• A library based on the reference Weston compositor. Essentially you're just getting a new flavor of Weston instead of your own compositor, which makes it suffer from the same problems as wlc. As of this writing it's also largely unused outside of Weston.

Here is the elevator pitch for wlroots, taken straight from their README:

Pluggable, composable, unopinionated modules for building a Wayland compositor; or about 50,000 lines of code you were going to write anyway.

  • wlroots provides backends that abstract the underlying display and input hardware, including KMS/DRM, libinput, Wayland, X11, and headless backends, plus any custom backends you choose to write, which can all be created or destroyed at runtime and used in concert with each other.
  • wlroots provides unopinionated, mostly standalone implementations of many Wayland interfaces, both from wayland.xml and various protocol extensions. We also promote the standardization of portable extensions across many compositors.
  • wlroots provides several powerful, standalone, and optional tools that implement components common to many compositors, such as the arrangement of outputs in physical space.
  • wlroots provides an Xwayland abstraction that allows you to have excellent Xwayland support without worrying about writing your own X11 window manager on top of writing your compositor.
  • wlroots provides a renderer abstraction that simple compositors can use to avoid writing GL code directly, but which steps out of the way when your needs demand custom rendering code.

1 It is written in C, but there are safe Rust bindings written by me which is what will be used. The only thing the Rust library adds is memory safety and some more structure to the library. All the real features are implemented in wlroots.

Hello World

Each chapter's code contents will have its own folder with a name prefixed by the chapter number. For example, this chapter's code is stored in 1-hello-world/. The code can be found here.

The only dependency used, apart from the standard library, will be wlroots. A more useful compositor will want to use other libraries, but it is not done here in order to avoid choosing favorites while also being self contained and complete.

An important note to copy pasters: This document as well as the example code base is under the CC0 license.

So copy and paste liberally, you can use this code as a jumping off point.

This does not apply to wlroots-rs or wlroots, both of which are under the MIT license.

Boring setup

wlroots-rs is in crates.io. If you want to install it, simply add this to your Cargo.toml:

[dependencies]
wlroots = {version = "0.2", features = ["unstable", "static"]}

The "unstable" feature flag enables the wlroots features whose API hasn't stabilized yet. For now, this is necessary to build a compositor. In the future this restriction will be gradually lifted as the library matures.

The "static" feature flag statically links the wlroots library to the binary. This is optional, but encouraged since there's no stable ABI guarantee and it makes it easier to distribute the compositor to others.

Because the library is changing constantly however, it is suggested you add it as a git submodule to your project instead of using crates.io.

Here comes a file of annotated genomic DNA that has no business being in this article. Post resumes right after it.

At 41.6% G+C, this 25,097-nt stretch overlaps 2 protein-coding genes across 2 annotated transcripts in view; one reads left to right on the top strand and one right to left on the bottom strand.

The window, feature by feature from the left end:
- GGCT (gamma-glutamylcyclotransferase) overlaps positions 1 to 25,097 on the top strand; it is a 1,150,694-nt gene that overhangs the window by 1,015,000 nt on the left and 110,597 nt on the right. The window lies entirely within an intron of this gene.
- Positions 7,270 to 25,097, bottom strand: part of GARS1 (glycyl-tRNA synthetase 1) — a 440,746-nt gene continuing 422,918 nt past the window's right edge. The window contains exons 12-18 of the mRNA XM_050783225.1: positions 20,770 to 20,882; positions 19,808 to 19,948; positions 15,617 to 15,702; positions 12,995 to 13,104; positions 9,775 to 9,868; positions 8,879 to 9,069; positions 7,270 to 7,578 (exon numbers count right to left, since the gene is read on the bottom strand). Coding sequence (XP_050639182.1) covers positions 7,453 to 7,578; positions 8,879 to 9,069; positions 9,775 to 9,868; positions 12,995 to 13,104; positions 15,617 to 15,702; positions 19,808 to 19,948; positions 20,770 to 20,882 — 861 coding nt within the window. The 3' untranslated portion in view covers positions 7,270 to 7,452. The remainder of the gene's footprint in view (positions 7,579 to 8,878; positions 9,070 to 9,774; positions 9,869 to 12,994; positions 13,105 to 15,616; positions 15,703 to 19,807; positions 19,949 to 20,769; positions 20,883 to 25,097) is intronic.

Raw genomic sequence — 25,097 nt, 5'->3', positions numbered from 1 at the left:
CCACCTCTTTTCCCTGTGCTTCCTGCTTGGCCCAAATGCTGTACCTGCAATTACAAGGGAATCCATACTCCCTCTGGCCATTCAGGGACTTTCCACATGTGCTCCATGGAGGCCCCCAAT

A minimal compositor

Here is the smallest, simplest compositor you can make with wlroots:

extern crate wlroots;

use wlroots::{compositor, utils::log::{WLR_DEBUG, init_logging}};

fn main() {
    init_logging(WLR_DEBUG, None);
    compositor::Builder::new().build_auto(()).run()
}

This compositor is useless. In fact, it's dangerously useless. However it's also very instructive considering how short it is.

You can compile and run1 the above in any existing X11 window manager or Wayland compositor and it will run in a nested window.2 However if you run it in a separate TTY it will use the DRM backend. This is usually the backend that will be used when you're not testing the compositor. If you run this code on DRM, you can't escape the compositor. If you do this you will need to reboot to escape.

Because no callbacks were set up for the events the compositor will just keep running forever doing nothing. You can't even switch TTYs because that's a feature that the compositor needs to implement itself.

This example is a little silly, but it highlights just how much needs to be implemented -- our compositor can't even shut itself off.


1 If you are running on a system with systemd and have the feature enabled (it is by default) it should "just work". If not, you'll need set the setuid bit on the binary with chmod u+s.

2 This is a wlroots feature that is built into the build_auto function. It is very useful for debugging.

Analyzing the code

After explaining what each change gives us, I'll then explain what each line of code does.

At the end of each chapter there will be a list of suggestions and challenges which I suggest you at least read over if not try. They exist to encourage you to read through the wlroots-rs documentation and Wayland documentation in order to better familiarize yourself.

Logging setup


# #![allow(unused_variables)]
#fn main() {
    init_logging(WLR_DEBUG, None);
#}

This line is not strictly necessary for the compositor to run. wlroots (and wlroots-rs) prints a log message each time something interesting happens which is useful for debugging. In general, you should always have this line in your compositor.

The first parameter is the minimum level that is logged. The second parameter is an optional callback that will be called each time a message is logged.

You can log a message using this system by using the wlr_log! macro1. Here is an example:


# #![allow(unused_variables)]
#fn main() {
// It has the same syntax as println! or format!
wlr_log!(WLR_DEBUG, "This is an example {:?}", some_struct)
#}

The first parameter is the log level you want to log at. Any arguments after that are passed to format! with the format string being the second argument.